CIA, White House and MyNewPlace Attacked by Cyber-Terrorists

Over the July 4th weekend, cyber-terrorists launched a broad and ambitious attack on military and government sites in Asia, Europe and the U.S…. and on We assume that we were lower on their target list than the CIA and South Korea, but who knows?

The New York Times reports that the South Korean government stated that “an army of thousands of ‘zombie computers’ infected by the hackers’ program were ordered to request access to Web sites simultaneously, causing an overload that caused the sites’ servers to crash.”

Web ops folks refer to these as distributed denial of service attacks (DDOS). They attempt to overload a site’s servers and bring it to a screeching halt. A DDOS is difficult to track because the server requests are sent from a variety of IP addresses. In the graph below the eightfold spike in requests on one of our servers is evident:

MyNewPlace cyberattack july 4th weekend CIA, White House and MyNewPlace Attacked by Cyber Terrorists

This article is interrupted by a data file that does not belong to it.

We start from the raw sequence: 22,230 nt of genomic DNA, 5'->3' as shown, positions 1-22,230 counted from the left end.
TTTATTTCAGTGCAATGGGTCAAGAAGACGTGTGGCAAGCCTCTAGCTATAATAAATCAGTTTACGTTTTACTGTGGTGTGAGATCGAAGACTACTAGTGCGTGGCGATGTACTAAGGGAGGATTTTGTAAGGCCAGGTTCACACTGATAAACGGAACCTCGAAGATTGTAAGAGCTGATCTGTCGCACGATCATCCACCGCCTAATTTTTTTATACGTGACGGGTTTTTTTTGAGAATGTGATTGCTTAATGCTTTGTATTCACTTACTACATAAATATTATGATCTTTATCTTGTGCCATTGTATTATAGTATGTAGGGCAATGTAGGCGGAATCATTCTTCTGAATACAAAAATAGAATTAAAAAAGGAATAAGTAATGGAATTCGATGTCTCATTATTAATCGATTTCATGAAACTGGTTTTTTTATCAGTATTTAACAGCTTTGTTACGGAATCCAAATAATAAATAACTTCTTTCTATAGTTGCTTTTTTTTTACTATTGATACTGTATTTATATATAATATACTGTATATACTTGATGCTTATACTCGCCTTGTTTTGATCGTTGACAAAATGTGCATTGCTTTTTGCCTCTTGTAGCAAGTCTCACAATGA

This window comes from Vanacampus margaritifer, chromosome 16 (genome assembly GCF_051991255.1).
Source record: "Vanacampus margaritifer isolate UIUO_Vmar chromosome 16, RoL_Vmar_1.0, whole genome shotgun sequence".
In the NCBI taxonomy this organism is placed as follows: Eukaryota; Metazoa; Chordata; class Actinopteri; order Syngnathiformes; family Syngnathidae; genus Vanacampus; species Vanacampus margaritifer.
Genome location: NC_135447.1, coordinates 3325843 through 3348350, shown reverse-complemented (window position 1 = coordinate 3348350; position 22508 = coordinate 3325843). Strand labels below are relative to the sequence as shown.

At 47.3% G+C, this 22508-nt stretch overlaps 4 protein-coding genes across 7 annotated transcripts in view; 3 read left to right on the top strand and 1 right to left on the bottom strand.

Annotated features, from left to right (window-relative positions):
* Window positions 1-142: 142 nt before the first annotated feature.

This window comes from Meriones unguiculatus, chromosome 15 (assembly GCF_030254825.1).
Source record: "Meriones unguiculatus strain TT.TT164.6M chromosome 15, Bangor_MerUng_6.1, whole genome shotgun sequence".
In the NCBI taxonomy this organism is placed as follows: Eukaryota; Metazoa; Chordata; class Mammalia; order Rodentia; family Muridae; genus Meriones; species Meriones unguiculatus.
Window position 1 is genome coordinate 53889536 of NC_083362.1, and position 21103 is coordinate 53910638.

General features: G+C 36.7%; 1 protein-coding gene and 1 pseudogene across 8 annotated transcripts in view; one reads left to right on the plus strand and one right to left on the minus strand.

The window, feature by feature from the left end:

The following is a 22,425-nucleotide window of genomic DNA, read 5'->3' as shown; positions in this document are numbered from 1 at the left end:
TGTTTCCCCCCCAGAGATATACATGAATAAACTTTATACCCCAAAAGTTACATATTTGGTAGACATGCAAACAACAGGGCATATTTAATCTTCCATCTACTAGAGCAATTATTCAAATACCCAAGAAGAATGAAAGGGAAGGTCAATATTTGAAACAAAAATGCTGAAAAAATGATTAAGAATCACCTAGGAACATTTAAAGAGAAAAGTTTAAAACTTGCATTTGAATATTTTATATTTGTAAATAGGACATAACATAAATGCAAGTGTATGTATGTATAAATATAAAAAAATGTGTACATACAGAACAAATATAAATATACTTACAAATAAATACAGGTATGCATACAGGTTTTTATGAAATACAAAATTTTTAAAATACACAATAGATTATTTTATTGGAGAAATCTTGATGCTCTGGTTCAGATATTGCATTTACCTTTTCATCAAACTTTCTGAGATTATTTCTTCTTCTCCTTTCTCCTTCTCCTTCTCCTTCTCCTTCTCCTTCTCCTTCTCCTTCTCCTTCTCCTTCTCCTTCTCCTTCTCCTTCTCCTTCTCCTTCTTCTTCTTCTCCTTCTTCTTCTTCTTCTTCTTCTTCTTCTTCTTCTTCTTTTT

When a single bot or crawler tries to disrupt a site’s operations, it’s relatively easy to identify it and deny it access. However, when these requests are sent from hundreds or thousands of sources, as is the case with a DDOS, it becomes more difficult to distinguish a sudden surge in Americans looking for apartments for rent from a malicious attack.

Fortunately, our IT team headed by John Shin is ever-vigilant, and never offline. Once they determined that a broad number of IP addresses were sending automated requests with malicious intent, they used an IP locator to determine from where in the world these requests were sent. As it turns out, the IP addresses were from Iran, China, Chile, Germany and The Netherlands. Since whoever launched the DDOS had been able to hijack IP addresses from ISPs around the world, we contacted the ISP the administrators with the most suspicious IP addresses (highest and fastest request volumes) to investigate further.

One ISP they contacted, Krypt, was very helpful in our investigation (thanks Krypt!). They were able to determine that the IP addresses all belonged to one customer and were able to shut them down. We, of course, also blocked those IP addresses on our end.

These type of attacks are every NetOps Admin’s worst nightmare, and are impossible to fully defend, or to proactively prevent… and, you don’t have to be the CIA or New York Stock Exchange to be targeted. The best defense is a seasoned and fully caffeinated Ops team. Was your site attacked as well? How did you respond?

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